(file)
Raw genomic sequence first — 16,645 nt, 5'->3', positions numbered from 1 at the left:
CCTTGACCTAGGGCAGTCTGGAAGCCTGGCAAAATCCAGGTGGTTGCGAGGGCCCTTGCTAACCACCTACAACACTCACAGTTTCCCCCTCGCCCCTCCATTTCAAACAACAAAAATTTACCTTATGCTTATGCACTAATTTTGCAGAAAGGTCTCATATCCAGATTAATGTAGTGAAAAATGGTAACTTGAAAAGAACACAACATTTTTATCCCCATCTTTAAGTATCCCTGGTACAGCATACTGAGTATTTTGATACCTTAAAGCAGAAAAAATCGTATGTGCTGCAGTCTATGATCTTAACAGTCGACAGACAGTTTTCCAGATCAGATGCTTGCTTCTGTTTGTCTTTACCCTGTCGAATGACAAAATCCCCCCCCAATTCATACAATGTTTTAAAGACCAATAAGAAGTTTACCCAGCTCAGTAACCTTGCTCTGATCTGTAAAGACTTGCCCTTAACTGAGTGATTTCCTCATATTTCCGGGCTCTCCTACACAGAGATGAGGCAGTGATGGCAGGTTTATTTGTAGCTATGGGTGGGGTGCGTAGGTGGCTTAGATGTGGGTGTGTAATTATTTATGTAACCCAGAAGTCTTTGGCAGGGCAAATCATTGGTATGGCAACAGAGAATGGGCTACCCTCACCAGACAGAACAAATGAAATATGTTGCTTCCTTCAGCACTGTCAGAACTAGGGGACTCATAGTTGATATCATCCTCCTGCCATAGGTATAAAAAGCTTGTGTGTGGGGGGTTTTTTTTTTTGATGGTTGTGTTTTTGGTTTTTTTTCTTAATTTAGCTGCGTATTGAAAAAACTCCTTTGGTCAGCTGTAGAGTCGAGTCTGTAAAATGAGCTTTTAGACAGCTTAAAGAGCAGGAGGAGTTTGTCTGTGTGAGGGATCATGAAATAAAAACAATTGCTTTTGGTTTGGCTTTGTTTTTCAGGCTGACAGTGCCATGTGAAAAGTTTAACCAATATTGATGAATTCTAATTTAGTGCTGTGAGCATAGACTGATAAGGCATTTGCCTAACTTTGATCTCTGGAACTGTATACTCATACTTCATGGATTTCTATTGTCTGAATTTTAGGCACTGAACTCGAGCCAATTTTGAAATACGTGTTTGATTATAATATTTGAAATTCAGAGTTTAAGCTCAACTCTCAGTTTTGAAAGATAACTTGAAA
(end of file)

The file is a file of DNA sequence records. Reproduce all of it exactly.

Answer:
Raw genomic sequence first — 16,645 nt, 5'->3', positions numbered from 1 at the left:
CCTTGACCTAGGGCAGTCTGGAAGCCTGGCAAAATCCAGGTGGTTGCGAGGGCCCTTGCTAACCACCTACAACACTCACAGTTTCCCCCTCGCCCCTCCATTTCAAACAACAAAAATTTACCTTATGCTTATGCACTAATTTTGCAGAAAGGTCTCATATCCAGATTAATGTAGTGAAAAATGGTAACTTGAAAAGAACACAACATTTTTATCCCCATCTTTAAGTATCCCTGGTACAGCATACTGAGTATTTTGATACCTTAAAGCAGAAAAAATCGTATGTGCTGCAGTCTATGATCTTAACAGTCGACAGACAGTTTTCCAGATCAGATGCTTGCTTCTGTTTGTCTTTACCCTGTCGAATGACAAAATCCCCCCCCAATTCATACAATGTTTTAAAGACCAATAAGAAGTTTACCCAGCTCAGTAACCTTGCTCTGATCTGTAAAGACTTGCCCTTAACTGAGTGATTTCCTCATATTTCCGGGCTCTCCTACACAGAGATGAGGCAGTGATGGCAGGTTTATTTGTAGCTATGGGTGGGGTGCGTAGGTGGCTTAGATGTGGGTGTGTAATTATTTATGTAACCCAGAAGTCTTTGGCAGGGCAAATCATTGGTATGGCAACAGAGAATGGGCTACCCTCACCAGACAGAACAAATGAAATATGTTGCTTCCTTCAGCACTGTCAGAACTAGGGGACTCATAGTTGATATCATCCTCCTGCCATAGGTATAAAAAGCTTGTGTGTGGGGGGTTTTTTTTTTTGATGGTTGTGTTTTTGGTTTTTTTTCTTAATTTAGCTGCGTATTGAAAAAACTCCTTTGGTCAGCTGTAGAGTCGAGTCTGTAAAATGAGCTTTTAGACAGCTTAAAGAGCAGGAGGAGTTTGTCTGTGTGAGGGATCATGAAATAAAAACAATTGCTTTTGGTTTGGCTTTGTTTTTCAGGCTGACAGTGCCATGTGAAAAGTTTAACCAATATTGATGAATTCTAATTTAGTGCTGTGAGCATAGACTGATAAGGCATTTGCCTAACTTTGATCTCTGGAACTGTATACTCATACTTCATGGATTTCTATTGTCTGAATTTTAGGCACTGAACTCGAGCCAATTTTGAAATACGTGTTTGATTATAATATTTGAAATTCAGAGTTTAAGCTCAACTCTCAGTTTTGAAAGATAACTTGAAA